Conclusions

Diets contrasting in n-3 and n-6 PUFAs were effective in altering the FA composition of both granulosa cells and oocytes and led to differences in progesterone concentrations in ovarian follicular fluid, but had no effect on follicle number following ovarian stimulation. Similarly, n-3 and n-6 PUFA-enriched HDLs fractionated from sera of ewes fed these diets had no differential effect on granulosa cell proliferation and steroidogenesis during in vitro culture. Consequently, the differential effect of n-3 and n-6 PUFA-enriched diets on ovarian steroidogenesis must reside in cells other than granulosa cells within the follicle, but this requires further investigation. This study is the first to report transcripts for SCARB1, LDLR and SCD in mammalian embryos and NOS3 in sheep embryos. One of the most significant findings from the current study was the negative effect of n-6 PUFA-enriched HDL on embryo development to the blastocyst stage, which occurred in the absence of a net uptake of FAs. The mechanisms that underlie this effect and associated cell signalling pathways remain to be determined.

Materials and Methods

All procedures were reviewed by the Animal Ethics Committee of the University of Nottingham and were conducted in accordance with the requirements of the UK Home Office Animals (Scientific Procedures) Act 1986. All reagents were purchased from Sigma–Aldrich, unless otherwise stated.

Animals and dietary treatments

Thirty-six mature Scottish Blackface ewes with an average body weight (±s.e.m.) of 42.5±0.66 kg were allocated randomly to one of the two dietary treatments. Ewes were offered a diet enriched either with n-3 PUFA (n=18) or with n-6 PUFA (n=18; Table 7). Ewes received 1 kg of these complete pelleted diets, calculated to fully meet their energy and protein requirements (ARC 1980), daily as two meals of 500 g at 0900 and 1600 h. Hay (dry matter 855 g/kg; metabolisable energy 6.5 MJ/kg DM; crude protein 66.2 g/kg DM; acid ether extract 15 g/kg DM) was offered at 100 g/d along with the afternoon meal to provide a source of long-form roughage. These diets were offered for a period of 6 weeks.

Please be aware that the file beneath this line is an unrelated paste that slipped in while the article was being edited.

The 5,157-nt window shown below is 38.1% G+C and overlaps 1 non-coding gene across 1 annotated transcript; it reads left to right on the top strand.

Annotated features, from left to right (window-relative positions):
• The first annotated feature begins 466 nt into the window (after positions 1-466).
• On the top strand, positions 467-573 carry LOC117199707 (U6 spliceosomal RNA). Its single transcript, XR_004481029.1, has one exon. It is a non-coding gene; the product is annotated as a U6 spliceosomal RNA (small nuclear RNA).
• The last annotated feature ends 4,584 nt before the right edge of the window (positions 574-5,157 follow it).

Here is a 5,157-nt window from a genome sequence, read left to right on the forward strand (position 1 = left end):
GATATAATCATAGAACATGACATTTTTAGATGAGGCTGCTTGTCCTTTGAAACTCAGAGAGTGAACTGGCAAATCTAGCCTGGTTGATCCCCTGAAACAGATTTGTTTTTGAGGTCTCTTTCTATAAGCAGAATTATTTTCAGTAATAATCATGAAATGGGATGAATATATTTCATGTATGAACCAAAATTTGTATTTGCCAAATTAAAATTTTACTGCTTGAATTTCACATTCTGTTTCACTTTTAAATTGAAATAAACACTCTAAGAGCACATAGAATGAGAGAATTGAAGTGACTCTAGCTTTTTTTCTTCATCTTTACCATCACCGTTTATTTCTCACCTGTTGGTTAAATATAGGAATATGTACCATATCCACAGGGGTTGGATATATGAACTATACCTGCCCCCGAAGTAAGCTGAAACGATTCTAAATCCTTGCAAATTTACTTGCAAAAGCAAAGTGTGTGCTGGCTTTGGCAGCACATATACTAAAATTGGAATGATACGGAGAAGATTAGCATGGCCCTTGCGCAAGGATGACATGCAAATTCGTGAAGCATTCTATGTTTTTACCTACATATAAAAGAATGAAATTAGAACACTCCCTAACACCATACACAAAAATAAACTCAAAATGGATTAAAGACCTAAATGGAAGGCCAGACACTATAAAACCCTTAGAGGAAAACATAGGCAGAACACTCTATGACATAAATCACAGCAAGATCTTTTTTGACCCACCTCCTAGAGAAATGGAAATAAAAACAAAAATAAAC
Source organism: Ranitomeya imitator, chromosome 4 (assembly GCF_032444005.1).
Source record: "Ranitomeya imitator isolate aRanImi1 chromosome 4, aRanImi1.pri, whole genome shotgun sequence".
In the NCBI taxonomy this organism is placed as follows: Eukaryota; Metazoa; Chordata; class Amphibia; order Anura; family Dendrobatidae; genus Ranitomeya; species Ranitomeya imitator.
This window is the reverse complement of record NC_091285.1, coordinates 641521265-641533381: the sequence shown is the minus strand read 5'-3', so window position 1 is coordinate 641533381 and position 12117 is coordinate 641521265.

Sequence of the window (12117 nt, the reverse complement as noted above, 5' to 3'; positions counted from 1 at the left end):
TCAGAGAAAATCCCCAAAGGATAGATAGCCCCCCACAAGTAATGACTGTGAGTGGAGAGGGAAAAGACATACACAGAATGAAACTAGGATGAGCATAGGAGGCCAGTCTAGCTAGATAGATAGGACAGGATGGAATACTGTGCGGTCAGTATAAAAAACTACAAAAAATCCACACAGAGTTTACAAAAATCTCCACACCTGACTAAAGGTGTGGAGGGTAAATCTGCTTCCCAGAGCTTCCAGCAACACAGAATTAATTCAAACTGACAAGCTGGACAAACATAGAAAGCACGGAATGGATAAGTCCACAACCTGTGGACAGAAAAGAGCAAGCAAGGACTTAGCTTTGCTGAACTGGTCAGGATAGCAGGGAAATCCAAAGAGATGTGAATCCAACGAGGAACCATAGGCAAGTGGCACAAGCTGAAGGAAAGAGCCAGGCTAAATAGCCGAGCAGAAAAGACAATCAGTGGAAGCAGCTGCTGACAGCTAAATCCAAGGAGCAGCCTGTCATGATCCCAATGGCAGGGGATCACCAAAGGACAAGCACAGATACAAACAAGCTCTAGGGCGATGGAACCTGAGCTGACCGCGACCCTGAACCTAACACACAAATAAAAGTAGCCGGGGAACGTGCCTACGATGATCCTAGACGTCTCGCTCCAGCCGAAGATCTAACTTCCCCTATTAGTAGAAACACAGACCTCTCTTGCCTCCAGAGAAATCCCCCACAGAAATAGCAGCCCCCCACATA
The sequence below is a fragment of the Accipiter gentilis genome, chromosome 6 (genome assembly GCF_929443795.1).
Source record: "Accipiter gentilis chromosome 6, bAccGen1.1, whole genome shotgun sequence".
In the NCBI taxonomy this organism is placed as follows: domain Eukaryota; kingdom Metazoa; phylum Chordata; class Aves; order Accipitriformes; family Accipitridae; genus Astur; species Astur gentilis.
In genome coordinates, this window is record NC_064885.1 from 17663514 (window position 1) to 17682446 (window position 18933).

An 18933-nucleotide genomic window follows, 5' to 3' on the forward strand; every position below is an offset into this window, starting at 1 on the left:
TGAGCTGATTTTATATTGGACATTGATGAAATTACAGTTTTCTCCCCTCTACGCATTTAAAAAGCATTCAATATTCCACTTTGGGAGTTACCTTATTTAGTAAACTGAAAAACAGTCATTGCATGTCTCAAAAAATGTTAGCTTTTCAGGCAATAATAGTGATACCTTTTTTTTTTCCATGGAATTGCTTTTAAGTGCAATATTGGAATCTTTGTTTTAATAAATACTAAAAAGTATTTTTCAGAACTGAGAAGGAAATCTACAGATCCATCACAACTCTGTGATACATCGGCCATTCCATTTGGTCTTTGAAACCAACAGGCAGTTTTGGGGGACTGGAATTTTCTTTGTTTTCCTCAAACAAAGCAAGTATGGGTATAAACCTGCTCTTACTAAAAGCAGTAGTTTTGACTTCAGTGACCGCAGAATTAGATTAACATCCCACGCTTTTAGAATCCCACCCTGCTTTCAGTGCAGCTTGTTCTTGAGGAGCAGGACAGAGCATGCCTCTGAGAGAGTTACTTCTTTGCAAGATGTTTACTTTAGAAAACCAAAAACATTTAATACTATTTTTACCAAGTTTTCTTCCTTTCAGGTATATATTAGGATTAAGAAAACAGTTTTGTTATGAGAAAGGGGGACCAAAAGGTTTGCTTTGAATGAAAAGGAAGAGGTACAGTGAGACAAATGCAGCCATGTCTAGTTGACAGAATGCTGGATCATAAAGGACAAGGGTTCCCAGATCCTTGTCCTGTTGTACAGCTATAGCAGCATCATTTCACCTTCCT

Table 7

Experimental diets and chemical analyses.

Dietn-3n-6
(A) Ingredient (g/kg)
 Nutritionally improved straw250250
 Oat feed190190
 Barley225225
 Molassed sugar beet pulp100100
 Hipro soya bean meal150150
 Linseed oila10
 Sunflower oila45
 Salmon oilb35
 Molasses2020
 Minerals and vitaminsc2020
(B) Chemical analysisd
 Dry matter (g/kg)888.9895.8
 ME (MJ/kg DM)10.710.2
 Crude protein (g/kg DM)134129
 NDF (g/kg DM)371383
 Starch (g/kg DM)172161
 AHEE (g/kg DM)64.157.3

Statfold Seed Oil Ltd, Tamworth, England.

Rossyew Ltd, Greenock, Scotland.

Minerals and vitamins: Ca 170, P 60, Na 70, Mg 100 g/kg; Co 150, Mn 6000, Zn 4000, I 300, Se 30 mg/kg; Vit A 500 000, Vit D3 100 000, Vit E 1200 IU/kg.

DM, dry matter; ME, metabolisable energy; NDF, neutral detergent fibre; AHEE, acid-hydrolysed ether extract.

Full details of the oestrous synchronisation and ovarian stimulation procedures employing progestogen-impregnated intra-vaginal sponges and oFSH were documented previously (Kanakkaparambil et al. 2009). Intra-vaginal sponges were withdrawn, on average, 26 h (24–28 h) prior to slaughter, whereas the final dose of FSH was administered, on average, 17 h (15–19 h), prior to slaughter.

Blood was collected from each animal on two occasions during the experiment (20 and 10 days prior to slaughter), and on the day of slaughter, by jugular venipuncture into heparinised vacuum tubes. Plasma was stored at −20 °C prior to analysis. An additional bulk collection of serum was derived from blood collected from each ewe prior to ovarian stimulation.